Cross-sectional studies in endurance athletes vs. lean sedentary subjects (19, 23, 46, 59) have fostered the opinion that endurance training elevates basal IMCL content. The reportedly higher IMCL content in endurance athletes at least partly reflects higher proportion of type I fibers (59). Data from training studies in young healthy volunteers are equivocal, with some studies reporting increased (48, 51), unchanged (7), or even decreased (4) IMCL content. Because an increased proportion of dietary fat can rapidly change IMCL content (3, 34), subjects in the current study were put on a strictly controlled carbohydrate-rich diet. With this dietary regimen, IMCL content was unchanged by the training intervention in either fiber type, independent of the experimental group. We previously showed increased IMCL as an early response to endurance training (51). In this study, at the end of a 2-wk training period subjects were put on a 30% fat diet for 3 days while exercise training was ceased. This condition facilitates a more pronounced degree of IMCL synthesis (18) when compared with the present study where fat intake was lower (∼20%) and biopsies were taken only ∼48 h after the last training session. Thus, although literature remains equivocal, probably due to differential dietary conditions between studies that usually remain unreported, the current findings indicate that short-term endurance training in conjunction with a carbohydrate-rich diet, which is typical for athletes, does not increase basal IMCL content in non-endurance trained male subjects. Consistent with such contention are findings from a cross-sectional study wherein IMCL content was similar between untrained volunteers and endurance trained subjects after an 8-day standardized carbohydrate-rich diet, despite higher proportion of type I fibers in the trained (55).
A single bout of exercise in the fasted state upregulates gene expression of several metabolic genes, whereas these perturbations are blunted by increased insulin levels due to carbohydrate intake (11, 16). Therefore, another aim of the present study was to compare the effects of F vs. CHO on the acute gene responses to exercise performed in combination with carbohydrate intake. To date only a small number of studies have looked at the effect of training on the acute gene responses to an endurance exercise bout (37, 38, 47, 58, 60). The changes of muscle mRNA content reported were highly specific for the genes considered and the exercise protocol used. In one study, exercise-induced upregulation of lipid metabolic genes was increased after training, whereas genes involved in insulin signaling were suppressed (58, 60). However, in the latter study, the short training period (9 days) increased fat oxidation rate by ∼25% during a 1-h cycling bout in the fasted state. In contrast, in the current study such training-induced substrate shift was negated by the high-rate carbohydrate intake during exercise, which conceivably also blunted exercise effects on mRNA levels in both F and CHO (see Figs. 2 and 3). This probably indicates that acute dietary factors may be more dominant than short-term training effects to modulate exercise-induced changes in gene transcription.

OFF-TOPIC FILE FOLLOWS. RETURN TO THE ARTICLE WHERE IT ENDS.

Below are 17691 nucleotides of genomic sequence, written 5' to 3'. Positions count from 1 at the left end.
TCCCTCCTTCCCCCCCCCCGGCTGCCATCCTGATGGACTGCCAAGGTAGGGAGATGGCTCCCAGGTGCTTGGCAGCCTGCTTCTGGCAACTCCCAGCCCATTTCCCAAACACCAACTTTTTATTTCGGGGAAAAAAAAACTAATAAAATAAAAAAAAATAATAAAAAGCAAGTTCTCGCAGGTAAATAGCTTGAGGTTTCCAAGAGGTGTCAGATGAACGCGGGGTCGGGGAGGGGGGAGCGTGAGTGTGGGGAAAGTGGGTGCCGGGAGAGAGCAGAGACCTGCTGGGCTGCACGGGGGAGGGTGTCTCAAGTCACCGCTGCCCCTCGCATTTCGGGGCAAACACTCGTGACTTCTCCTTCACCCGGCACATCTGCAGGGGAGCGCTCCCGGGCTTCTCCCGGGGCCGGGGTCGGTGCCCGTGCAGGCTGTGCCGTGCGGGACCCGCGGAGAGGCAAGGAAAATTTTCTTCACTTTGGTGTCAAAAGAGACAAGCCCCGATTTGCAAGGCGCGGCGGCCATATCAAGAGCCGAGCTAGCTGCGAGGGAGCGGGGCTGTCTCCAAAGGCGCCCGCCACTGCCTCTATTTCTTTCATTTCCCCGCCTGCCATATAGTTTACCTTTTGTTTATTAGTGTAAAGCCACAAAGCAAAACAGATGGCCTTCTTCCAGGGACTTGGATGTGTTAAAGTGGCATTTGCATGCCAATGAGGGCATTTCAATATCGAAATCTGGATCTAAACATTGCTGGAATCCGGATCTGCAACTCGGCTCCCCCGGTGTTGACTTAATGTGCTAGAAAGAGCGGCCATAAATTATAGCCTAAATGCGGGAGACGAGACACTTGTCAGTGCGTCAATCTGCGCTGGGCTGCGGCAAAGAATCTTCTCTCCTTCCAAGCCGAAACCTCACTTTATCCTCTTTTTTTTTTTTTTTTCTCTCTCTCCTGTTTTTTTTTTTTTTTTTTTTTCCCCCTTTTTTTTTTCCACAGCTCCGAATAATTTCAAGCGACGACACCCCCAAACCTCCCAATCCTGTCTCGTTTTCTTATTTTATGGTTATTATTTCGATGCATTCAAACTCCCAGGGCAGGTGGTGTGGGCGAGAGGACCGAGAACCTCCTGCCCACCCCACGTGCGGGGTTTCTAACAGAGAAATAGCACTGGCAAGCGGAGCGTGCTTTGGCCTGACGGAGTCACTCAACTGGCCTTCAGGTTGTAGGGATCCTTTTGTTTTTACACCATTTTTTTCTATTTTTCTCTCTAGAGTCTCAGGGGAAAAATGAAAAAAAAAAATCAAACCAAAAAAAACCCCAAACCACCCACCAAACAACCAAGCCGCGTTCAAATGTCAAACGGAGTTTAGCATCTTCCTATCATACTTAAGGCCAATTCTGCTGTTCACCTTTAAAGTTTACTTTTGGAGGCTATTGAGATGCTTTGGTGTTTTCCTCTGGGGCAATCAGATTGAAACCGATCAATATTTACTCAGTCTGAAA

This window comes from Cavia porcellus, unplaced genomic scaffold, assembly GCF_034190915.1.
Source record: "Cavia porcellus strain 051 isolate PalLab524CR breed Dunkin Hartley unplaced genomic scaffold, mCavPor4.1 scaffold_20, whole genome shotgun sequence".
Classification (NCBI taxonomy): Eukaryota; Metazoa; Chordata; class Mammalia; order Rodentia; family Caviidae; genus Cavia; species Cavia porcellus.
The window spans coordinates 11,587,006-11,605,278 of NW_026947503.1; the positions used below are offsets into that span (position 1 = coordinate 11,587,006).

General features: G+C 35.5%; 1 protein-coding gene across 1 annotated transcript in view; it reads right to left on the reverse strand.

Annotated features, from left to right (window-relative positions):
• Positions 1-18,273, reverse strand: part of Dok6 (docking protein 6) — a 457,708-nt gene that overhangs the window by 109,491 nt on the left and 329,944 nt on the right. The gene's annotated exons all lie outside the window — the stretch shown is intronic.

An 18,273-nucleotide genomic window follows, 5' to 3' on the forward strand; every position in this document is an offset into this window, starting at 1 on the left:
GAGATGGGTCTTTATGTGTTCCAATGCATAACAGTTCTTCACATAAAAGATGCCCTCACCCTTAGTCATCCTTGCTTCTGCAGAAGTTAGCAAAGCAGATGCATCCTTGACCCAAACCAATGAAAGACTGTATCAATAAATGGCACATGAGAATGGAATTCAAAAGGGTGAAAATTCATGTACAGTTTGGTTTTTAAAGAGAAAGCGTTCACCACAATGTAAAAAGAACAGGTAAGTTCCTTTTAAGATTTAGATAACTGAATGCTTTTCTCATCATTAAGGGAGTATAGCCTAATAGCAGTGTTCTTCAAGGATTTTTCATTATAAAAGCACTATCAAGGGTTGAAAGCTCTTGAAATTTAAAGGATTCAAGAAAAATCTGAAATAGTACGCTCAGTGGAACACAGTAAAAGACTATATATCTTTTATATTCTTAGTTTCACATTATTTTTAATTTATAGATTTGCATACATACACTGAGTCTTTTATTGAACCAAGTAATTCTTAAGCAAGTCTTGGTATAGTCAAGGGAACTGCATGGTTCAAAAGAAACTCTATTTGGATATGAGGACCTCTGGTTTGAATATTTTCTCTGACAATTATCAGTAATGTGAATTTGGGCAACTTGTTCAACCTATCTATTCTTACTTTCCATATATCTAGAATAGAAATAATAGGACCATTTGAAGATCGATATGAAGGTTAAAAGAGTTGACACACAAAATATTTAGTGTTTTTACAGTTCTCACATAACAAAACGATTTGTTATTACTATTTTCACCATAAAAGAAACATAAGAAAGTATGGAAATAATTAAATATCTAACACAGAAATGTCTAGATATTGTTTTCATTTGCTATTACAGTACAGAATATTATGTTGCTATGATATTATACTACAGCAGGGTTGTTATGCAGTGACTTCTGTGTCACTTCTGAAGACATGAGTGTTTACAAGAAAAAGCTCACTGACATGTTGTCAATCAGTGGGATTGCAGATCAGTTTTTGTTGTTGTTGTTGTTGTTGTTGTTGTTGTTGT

In most physically active individuals, exercise training serves to increase health and fitness. However, in athletes, endurance performance is the absolute training focus. In either case it is important to seek for optimal training strategies to achieve the specific training goals. For instance, there are recent data to indicate that training twice daily every second day is more effective to induce muscular adaptations and enhance endurance performance than training once daily (24). The greater effectiveness of the former strategy was explained by low muscle glycogen content in part of the training sessions. Still, in most individuals, high-intensity training twice daily is not a practicable time schedule to facilitate training adaptations. Training in the fasted state, i.e., decreasing exogenous carbohydrate supply, could provide a valid adjuvant stimulus to enhance training adaptations. Unfortunately, adaptations specific to training while fasting, for instance increased fat transporter protein content and suppressed exercise-induced net muscle glycogen breakdown, hardly exceeded overall training adaptations in the present study and did not affect whole body fat oxidation rates. Future studies must therefore reveal whether exercise training in the fasted state for longer periods than the 6 wk used in the present study will yield more beneficial effects in endurance trained individuals.
In conclusion, the current study for the first time shows that adaptations to short-term endurance training in the fasted state are largely similar to training in the carbohydrate-fed state. Still, training-induced upregulation of fat transporter protein content was completely inhibited in CHO. Furthermore, although training in the fasted state did not result in increased rate of fat oxidation during exercise with carbohydrate intake, glycogen breakdown was lower when compared with CHO. Further studies must investigate whether this glycogen sparing action is beneficial for endurance performance.
The study was supported by grants from the Onderzoeksraad K.U.Leuven (Grant No. OT04/45), the Fonds voor Wetenschappelijk Onderzoek Vlaanderen (Grant No. G.0233.05), from the Copenhagen Muscle Research Centre, the Media and Grants Secretariat of the Danish Ministry of Culture, the Danish Diabetes Association, the Novo Nordisk Foundation, the Danish Medical Research Council, and the European Commission (Integrated Project LSHM-CT-2004-005272), the Canadian Institutes of Health Research the Natural Sciences and Engineering Research Council of Canada, and the Canada Research Chair program. K. De Bock obtained a postdoctoral research fellowship from the Onderzoeksraad K.U.Leuven. A. Bonen is the Canada Research Chair in Metabolism and Health.
Monique Ramaekers and Gert Schaart are greatly acknowledged for all efforts they have put in this study. Thanks to all subjects for participating in this study.